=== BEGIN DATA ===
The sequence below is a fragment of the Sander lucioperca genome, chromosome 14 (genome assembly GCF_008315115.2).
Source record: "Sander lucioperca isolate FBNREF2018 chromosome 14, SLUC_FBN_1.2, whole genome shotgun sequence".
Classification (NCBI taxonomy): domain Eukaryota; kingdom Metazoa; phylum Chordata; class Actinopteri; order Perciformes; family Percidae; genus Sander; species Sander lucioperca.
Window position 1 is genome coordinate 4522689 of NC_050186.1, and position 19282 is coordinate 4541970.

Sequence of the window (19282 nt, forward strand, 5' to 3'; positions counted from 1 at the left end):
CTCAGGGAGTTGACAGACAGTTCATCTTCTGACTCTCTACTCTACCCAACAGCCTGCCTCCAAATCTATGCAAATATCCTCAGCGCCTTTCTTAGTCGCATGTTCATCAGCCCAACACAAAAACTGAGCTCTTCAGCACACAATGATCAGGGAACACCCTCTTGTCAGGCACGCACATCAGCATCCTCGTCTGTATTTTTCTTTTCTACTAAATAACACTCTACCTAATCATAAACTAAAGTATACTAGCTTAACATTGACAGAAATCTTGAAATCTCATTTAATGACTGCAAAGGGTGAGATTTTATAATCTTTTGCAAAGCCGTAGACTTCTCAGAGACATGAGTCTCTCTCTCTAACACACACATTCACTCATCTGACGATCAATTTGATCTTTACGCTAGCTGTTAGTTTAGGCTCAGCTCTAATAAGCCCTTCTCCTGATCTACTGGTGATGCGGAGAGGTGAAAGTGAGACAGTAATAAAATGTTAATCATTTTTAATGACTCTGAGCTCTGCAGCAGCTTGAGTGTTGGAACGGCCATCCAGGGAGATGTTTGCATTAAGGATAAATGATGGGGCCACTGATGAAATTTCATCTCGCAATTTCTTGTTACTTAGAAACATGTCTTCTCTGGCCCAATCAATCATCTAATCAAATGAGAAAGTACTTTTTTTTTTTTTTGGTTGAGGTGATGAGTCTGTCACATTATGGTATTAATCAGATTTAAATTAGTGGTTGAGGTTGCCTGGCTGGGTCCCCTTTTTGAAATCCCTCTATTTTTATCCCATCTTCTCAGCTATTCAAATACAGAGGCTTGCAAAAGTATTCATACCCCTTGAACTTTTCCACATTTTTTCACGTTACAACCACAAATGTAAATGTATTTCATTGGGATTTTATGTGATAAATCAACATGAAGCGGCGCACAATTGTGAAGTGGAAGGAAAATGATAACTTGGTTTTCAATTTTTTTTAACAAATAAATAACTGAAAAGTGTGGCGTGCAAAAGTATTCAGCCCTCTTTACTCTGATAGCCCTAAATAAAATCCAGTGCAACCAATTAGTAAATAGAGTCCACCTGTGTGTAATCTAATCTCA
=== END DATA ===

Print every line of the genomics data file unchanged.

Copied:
The sequence below is a fragment of the Sander lucioperca genome, chromosome 14 (genome assembly GCF_008315115.2).
Source record: "Sander lucioperca isolate FBNREF2018 chromosome 14, SLUC_FBN_1.2, whole genome shotgun sequence".
Classification (NCBI taxonomy): domain Eukaryota; kingdom Metazoa; phylum Chordata; class Actinopteri; order Perciformes; family Percidae; genus Sander; species Sander lucioperca.
Window position 1 is genome coordinate 4522689 of NC_050186.1, and position 19282 is coordinate 4541970.

Sequence of the window (19282 nt, forward strand, 5' to 3'; positions counted from 1 at the left end):
CTCAGGGAGTTGACAGACAGTTCATCTTCTGACTCTCTACTCTACCCAACAGCCTGCCTCCAAATCTATGCAAATATCCTCAGCGCCTTTCTTAGTCGCATGTTCATCAGCCCAACACAAAAACTGAGCTCTTCAGCACACAATGATCAGGGAACACCCTCTTGTCAGGCACGCACATCAGCATCCTCGTCTGTATTTTTCTTTTCTACTAAATAACACTCTACCTAATCATAAACTAAAGTATACTAGCTTAACATTGACAGAAATCTTGAAATCTCATTTAATGACTGCAAAGGGTGAGATTTTATAATCTTTTGCAAAGCCGTAGACTTCTCAGAGACATGAGTCTCTCTCTCTAACACACACATTCACTCATCTGACGATCAATTTGATCTTTACGCTAGCTGTTAGTTTAGGCTCAGCTCTAATAAGCCCTTCTCCTGATCTACTGGTGATGCGGAGAGGTGAAAGTGAGACAGTAATAAAATGTTAATCATTTTTAATGACTCTGAGCTCTGCAGCAGCTTGAGTGTTGGAACGGCCATCCAGGGAGATGTTTGCATTAAGGATAAATGATGGGGCCACTGATGAAATTTCATCTCGCAATTTCTTGTTACTTAGAAACATGTCTTCTCTGGCCCAATCAATCATCTAATCAAATGAGAAAGTACTTTTTTTTTTTTTTGGTTGAGGTGATGAGTCTGTCACATTATGGTATTAATCAGATTTAAATTAGTGGTTGAGGTTGCCTGGCTGGGTCCCCTTTTTGAAATCCCTCTATTTTTATCCCATCTTCTCAGCTATTCAAATACAGAGGCTTGCAAAAGTATTCATACCCCTTGAACTTTTCCACATTTTTTCACGTTACAACCACAAATGTAAATGTATTTCATTGGGATTTTATGTGATAAATCAACATGAAGCGGCGCACAATTGTGAAGTGGAAGGAAAATGATAACTTGGTTTTCAATTTTTTTTAACAAATAAATAACTGAAAAGTGTGGCGTGCAAAAGTATTCAGCCCTCTTTACTCTGATAGCCCTAAATAAAATCCAGTGCAACCAATTAGTAAATAGAGTCCACCTGTGTGTAATCTAATCTCA